Writing Lessons from Mary Roach

gulp_300I’ve been doing some pre-book-event research to see what other nonfiction authors do at their appearances. Fiction authors and memoirists pretty much universally read from their books, but it’s a little weird to read long passages of narrative nonfiction, for the most part. Suddenly you find yourself, say, reading aloud a quote that Cloris Leachman gave you during an interview, and unless you’re a gifted impressionist, there’s no good way to dramatize this. So I have lots of activities on tap for my appearances: trivia contests, screenings, panel discussions. But I’m always looking for new ideas, so I headed to the Union Square Barnes & Noble last night to see Mary Roach, who writes these amazing books in which she investigates weird little worlds that are kind-of science-related: Stiff was about the death industry, Bonk about sex researchers. Her newest, Gulp, is about the digestive system. She’s a great example of a good writer who found not just a niche, but a thing: Her books are hilarious, filled with colorful characters and a gleeful take on the absurdity of human existence. There’s this constant sense of, Isn’t it wonderfully ridiculous that humans are so into themselves that people dedicate their whole lives to studying what we do to reproduce? She also uncovers loads of fascinating tidbits. (Example: Penguins can turn their stomachs into coolers, essentially, to bring fish back to their young.)

It was cool to hear about all that, of course. But during her conversation last night at the bookstore with Chop’t host Ted Allen, she said two things that stuck with me as a writer:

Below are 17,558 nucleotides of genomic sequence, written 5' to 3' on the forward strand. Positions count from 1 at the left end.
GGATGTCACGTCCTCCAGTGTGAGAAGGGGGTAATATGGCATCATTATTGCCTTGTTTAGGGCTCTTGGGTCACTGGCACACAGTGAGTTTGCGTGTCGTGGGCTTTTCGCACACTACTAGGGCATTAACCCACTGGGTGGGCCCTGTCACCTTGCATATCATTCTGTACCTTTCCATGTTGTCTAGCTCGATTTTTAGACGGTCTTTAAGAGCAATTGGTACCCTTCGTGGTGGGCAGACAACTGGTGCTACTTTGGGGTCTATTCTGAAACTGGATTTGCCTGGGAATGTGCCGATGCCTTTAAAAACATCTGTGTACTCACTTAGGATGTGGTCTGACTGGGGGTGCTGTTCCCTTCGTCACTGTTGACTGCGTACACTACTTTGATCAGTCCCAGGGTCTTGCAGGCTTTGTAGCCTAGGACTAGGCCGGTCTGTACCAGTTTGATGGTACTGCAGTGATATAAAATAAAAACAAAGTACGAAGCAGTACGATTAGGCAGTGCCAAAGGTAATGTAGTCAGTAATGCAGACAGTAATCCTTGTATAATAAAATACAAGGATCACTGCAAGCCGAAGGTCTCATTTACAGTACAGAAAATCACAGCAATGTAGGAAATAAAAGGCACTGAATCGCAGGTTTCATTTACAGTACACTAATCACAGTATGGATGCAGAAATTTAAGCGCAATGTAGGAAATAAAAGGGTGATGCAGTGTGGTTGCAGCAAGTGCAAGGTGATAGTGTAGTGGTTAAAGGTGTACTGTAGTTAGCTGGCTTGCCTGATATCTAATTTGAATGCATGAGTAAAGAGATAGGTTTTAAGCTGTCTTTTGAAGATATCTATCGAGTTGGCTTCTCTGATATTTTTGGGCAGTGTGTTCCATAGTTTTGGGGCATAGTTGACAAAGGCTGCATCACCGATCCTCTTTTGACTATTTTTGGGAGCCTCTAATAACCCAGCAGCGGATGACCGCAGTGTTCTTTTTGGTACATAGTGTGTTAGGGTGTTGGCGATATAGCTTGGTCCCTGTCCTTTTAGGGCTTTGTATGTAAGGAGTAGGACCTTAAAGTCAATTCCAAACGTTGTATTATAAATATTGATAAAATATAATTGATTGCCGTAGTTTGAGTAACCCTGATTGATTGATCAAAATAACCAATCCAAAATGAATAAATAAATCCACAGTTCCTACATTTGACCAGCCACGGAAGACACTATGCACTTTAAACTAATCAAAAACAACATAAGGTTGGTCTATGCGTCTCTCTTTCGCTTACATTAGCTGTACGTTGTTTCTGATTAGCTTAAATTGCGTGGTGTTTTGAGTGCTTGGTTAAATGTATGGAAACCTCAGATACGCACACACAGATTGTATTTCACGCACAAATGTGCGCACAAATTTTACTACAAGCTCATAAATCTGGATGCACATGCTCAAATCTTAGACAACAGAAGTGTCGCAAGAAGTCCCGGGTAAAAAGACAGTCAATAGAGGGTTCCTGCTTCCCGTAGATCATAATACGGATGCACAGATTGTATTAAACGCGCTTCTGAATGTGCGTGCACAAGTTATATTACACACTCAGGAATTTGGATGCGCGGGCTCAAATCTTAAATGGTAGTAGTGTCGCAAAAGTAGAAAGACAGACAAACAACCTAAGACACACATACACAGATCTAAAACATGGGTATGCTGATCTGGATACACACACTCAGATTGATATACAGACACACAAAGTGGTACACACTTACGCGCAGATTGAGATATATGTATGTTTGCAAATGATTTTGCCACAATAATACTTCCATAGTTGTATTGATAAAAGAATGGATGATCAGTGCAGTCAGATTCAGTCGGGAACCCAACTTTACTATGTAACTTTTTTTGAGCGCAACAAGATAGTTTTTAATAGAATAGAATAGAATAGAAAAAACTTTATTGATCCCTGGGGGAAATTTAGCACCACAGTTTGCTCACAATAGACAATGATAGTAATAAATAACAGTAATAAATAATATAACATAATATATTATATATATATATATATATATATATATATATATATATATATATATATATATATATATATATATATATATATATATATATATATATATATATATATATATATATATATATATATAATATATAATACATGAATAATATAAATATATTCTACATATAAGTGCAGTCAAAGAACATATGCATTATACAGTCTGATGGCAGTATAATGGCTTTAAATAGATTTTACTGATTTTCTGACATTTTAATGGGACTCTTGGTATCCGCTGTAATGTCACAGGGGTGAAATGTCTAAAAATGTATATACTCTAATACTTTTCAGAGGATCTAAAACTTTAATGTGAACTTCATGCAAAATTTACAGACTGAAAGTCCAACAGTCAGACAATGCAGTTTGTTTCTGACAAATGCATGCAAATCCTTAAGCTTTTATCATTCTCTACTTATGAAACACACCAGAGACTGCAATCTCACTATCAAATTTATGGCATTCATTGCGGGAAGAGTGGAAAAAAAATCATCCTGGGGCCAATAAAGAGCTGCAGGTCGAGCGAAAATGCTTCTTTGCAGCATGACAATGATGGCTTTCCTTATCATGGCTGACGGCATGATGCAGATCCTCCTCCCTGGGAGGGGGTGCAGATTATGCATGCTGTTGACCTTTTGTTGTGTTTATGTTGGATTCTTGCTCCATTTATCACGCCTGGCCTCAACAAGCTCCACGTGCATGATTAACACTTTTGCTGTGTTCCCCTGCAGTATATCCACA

1. She follows her joyful sense of curiosity wherever it leads her during research. If she finds somebody trying to market pork testicles as a delicacy, and that person is a researcher at Ball State University, that’s funny enough to investigate further, whether or not it fit into her original vision of the book. This seems obvious, but it’s hard for me — I suspect because of my journalism training. I’m used to ferreting out whatever interests my editors, not me. Mary and Lou and Rhoda and Ted‘s manuscript got infinitely better after my brilliant editor, Jon Karp, gave me a talking-to about finding my sense of passion for the subject. I need to remember this from the beginning when I write my next book.

2. She imagines her readers as “a bunch of Mary Roaches.” First, I love the image of one’s audience as just a sea of clones. But more importantly, this works with #1. She trusts that what fascinates her will fascinate enough other people to be worthwhile. This takes confidence as a writer, but it comes through in the writing.

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